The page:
Film

Interview: ‘French’ Director Josza Anjembe Talks Identity And Facing Discrimination

AFTER winning almost 40 prestigious film awards, Josza Anjembe’s debut short film French has now qualified to be considered for an Oscar for Live Action Short.

The story of a recently-graduated teenager who aspires to get her French nationality, Anjembe’s film confronts issues of identity and discrimination with intimate honesty. Close-up Culture’s James Prestridge caught up with Anjembe to talk about the abuse she faces, Trevor Noah’s World Cup comments and much more.


Q: ‘French’ (Le bleu blanc rouge de mes cheveux) is loosely based on your own experiences. How often do you find your French identity challenged and how does it affect you?

A: THERE are days where everything is going great and others where I feel like I’m going crazy. Two weeks ago, a lady insulted me on the bus, calling me “fucking black”, adding that I was stealing French people’s jobs and that I deserved to be locked up in Versailles. The next day, another lady called be “bitch” for some unknown reason. It took me several days to recover from the violence that I received. Hopefully, these verbal harassments don’t happen everyday.

But I think the worst thing is when people try to check where I am from when I have already told them I am French or Parisian. It seems to me that a French person is from France and a Parisian from Paris. I shouldn’t have to justify who I am. These kind of questions are traumatizing because it occurs in my daily life in an insidious way, and no one thinks it isn’t ok to ask it.

However, the first hypothesis is clear: there’s a doubt. We all exist through one’s gaze. And when one makes you understand that there is a doubt about you, so a form of suspicion, something challenging your identity, it becomes serious. Today, I am able to overcome these questions: I did what I had to do and my therapy is going very well!

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Q: Your film reminded me of the discussions provoked by comments comedian Trevor Noah made after France’s Word Cup win. How much of a talking point is identity in France and what direction is the debate moving in?

A: I can’t speak in the name of the French people. Each person has their own story and point of view. I’ve heard Trevor Noah’s comments. He was right because what he said was ‘fair’. It’s about looking at your own personal story and facing it.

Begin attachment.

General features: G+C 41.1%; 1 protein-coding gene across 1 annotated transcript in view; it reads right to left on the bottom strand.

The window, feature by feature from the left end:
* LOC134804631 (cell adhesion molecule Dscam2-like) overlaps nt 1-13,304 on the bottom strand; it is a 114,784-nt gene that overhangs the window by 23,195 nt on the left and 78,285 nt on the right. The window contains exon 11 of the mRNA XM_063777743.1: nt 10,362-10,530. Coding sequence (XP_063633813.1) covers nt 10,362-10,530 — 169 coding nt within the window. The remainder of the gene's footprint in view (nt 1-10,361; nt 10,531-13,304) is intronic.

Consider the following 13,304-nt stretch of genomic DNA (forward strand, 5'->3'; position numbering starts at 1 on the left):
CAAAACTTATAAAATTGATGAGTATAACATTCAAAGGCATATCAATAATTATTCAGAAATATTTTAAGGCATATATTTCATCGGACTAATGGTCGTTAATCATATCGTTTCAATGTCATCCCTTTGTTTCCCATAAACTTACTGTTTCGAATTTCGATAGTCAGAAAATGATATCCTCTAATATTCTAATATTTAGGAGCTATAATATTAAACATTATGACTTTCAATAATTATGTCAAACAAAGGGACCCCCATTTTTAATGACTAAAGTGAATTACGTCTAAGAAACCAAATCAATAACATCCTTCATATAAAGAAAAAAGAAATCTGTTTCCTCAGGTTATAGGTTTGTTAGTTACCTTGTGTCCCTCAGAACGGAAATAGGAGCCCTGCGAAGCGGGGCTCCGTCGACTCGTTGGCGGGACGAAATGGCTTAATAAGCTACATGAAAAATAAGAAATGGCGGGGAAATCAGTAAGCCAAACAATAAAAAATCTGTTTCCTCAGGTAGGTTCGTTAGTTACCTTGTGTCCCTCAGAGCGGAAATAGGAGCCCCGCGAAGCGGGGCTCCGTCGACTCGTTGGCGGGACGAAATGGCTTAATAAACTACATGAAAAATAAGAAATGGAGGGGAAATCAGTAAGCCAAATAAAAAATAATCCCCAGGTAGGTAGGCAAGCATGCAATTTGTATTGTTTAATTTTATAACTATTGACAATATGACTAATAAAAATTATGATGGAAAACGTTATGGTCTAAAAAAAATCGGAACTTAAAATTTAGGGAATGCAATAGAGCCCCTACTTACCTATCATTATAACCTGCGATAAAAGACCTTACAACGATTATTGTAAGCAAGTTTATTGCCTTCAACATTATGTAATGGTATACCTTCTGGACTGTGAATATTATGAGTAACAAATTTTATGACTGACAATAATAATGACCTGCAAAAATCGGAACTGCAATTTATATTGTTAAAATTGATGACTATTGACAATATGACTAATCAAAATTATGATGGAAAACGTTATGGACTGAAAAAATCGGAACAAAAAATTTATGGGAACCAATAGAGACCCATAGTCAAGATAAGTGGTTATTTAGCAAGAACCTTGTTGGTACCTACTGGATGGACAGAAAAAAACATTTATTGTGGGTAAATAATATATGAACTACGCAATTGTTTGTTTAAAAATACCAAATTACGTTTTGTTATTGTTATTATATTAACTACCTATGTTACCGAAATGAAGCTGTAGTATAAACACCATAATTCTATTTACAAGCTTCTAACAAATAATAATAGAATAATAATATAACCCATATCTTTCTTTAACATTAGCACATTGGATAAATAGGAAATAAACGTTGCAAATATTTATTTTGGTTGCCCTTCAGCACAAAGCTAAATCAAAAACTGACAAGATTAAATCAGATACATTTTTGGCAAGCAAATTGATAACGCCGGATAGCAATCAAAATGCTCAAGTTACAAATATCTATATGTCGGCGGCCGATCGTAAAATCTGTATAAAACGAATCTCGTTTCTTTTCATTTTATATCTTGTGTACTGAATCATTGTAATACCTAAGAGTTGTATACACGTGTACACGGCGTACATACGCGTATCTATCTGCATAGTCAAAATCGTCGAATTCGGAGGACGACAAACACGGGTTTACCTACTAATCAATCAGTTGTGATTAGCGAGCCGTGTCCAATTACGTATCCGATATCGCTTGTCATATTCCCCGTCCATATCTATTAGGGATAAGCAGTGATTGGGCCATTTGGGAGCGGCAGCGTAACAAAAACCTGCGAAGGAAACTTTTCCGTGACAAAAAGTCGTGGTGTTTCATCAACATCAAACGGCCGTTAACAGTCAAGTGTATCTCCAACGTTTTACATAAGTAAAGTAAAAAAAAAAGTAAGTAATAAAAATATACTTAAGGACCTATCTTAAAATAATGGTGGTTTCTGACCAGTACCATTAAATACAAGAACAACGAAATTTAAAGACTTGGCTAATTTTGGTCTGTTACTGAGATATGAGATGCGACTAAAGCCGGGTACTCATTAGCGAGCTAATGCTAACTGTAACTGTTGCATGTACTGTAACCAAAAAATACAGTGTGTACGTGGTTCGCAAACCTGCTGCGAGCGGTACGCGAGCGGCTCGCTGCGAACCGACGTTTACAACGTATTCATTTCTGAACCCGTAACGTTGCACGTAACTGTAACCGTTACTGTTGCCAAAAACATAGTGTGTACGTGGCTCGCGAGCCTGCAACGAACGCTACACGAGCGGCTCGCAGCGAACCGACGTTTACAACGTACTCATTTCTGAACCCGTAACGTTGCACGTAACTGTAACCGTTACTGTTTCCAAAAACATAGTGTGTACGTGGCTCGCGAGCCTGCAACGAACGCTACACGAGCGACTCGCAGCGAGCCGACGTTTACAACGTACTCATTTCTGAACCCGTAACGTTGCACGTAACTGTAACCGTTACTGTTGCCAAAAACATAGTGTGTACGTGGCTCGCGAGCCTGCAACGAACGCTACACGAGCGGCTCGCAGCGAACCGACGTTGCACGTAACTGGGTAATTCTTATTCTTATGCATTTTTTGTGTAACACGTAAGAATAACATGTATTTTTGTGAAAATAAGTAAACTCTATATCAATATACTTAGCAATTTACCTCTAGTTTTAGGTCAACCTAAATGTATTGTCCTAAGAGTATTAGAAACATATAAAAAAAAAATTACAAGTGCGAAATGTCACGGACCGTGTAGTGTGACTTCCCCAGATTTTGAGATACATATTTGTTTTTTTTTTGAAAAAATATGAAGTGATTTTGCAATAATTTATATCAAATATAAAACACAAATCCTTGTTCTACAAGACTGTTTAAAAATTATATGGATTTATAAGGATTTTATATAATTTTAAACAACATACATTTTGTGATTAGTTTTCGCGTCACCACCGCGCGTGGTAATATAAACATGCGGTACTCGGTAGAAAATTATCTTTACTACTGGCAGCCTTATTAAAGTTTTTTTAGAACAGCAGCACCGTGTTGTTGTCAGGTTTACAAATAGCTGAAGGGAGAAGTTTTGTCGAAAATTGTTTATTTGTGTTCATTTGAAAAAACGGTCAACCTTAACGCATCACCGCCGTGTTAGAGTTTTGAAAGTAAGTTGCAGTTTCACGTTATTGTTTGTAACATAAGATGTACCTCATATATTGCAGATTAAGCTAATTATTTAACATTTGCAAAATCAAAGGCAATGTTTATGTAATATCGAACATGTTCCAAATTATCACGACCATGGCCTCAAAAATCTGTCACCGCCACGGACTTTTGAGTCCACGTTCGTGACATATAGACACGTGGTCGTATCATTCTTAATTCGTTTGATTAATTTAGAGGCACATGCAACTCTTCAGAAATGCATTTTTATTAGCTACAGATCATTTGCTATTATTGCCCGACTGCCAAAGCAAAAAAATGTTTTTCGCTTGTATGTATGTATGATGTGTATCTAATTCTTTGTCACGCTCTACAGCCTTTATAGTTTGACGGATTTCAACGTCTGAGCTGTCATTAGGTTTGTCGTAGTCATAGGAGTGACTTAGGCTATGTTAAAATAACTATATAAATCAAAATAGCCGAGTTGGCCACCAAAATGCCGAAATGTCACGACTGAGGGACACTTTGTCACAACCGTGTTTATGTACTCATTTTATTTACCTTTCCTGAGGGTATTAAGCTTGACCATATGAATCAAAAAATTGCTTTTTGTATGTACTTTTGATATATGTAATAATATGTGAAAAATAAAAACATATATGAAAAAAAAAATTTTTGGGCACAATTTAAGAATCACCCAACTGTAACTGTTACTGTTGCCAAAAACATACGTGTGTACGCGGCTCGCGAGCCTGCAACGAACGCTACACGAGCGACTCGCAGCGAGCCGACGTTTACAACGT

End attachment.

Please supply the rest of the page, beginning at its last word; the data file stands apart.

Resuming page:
Often in France, when it comes to sport or music, black people are recognized and admired. But when it comes to facing History, the history of France that used to be a colonial empire and which still has some archaic behaviours, there’s no one to talk about it. One can’t be proud of the winning French soccer team, which is multi-racial and multi-ethnic, and in the meantime choose not to recognise that the countries from which the players are from, are countries that are still mistreated by France, and I’m measuring my words here.

Q: Grace Seri (who plays Seyna) gives a terrific lead performance. Can you tell us about casting Grace and how she fits into the character of Seyna?

A: GRACE is a gem. It’s my producer, Nelson Ghrénassia, who once told me to go check on the National Conservatory for the dramatic arts’ website. The “visible minorities” or the “diversity” (that’s the expressions used to designate the non-white people in France) are almost not represented there, so I didn’t have the idea to check it out myself. It happens that Grace was on the website. When I saw her arriving at the audition, I immediately knew it was her. It was clear. It’s not something I can explain.

Q: How did Grace react to having to shave her hair during the film?

A: GRACE is an actress and she never forgot the idea that it was the character of Seyna, and not her, that was going to get a haircut. So, there was no reluctance, even the contrary actually. There was some excitement. The proof is that on the day of the shooting, on set, everyone burst in tears just because she always stuck to her character.

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Q: How did you find the challenge of directing your first short film?

A: I wasn’t planning at all on working in cinema. Cinema came into my life accidently. So, I never felt any pressure. Quite the opposite actually, directing actors was a real chance for me. All of them gave me a wonderful gift by accepting to act what I defend politically. I’m so grateful for this, so I think there was only enjoyment. And when I had doubts, because I don’t know everything, I talked with my script supervisor, Marie Morin, who was my most faithful ally on set.

Q: You mentioned Nelson Ghrénassia earlier, how much did it help to have such an experienced producer involved in the project?

A: IT doesn’t help! (laughs) No. There’s a difference between talking about a film and actually doing it. As long as we talked about it, I didn’t really measure his importance. But once the film has been shot, I finally understood that he would become a real partner for me, way beyond the financial aspect.

Q: French has made me excited for your future work. What type of stories and films do you want to make in the future?

A: I am someone who questions the world a lot. I want to talk about my questionings in my next films. My next film will be about homosexuality in prison. I am thinking about a lot of other things that are not defined yet, but it’s work in process. I take my time. I’m not in a rush. What has to happen will happen.

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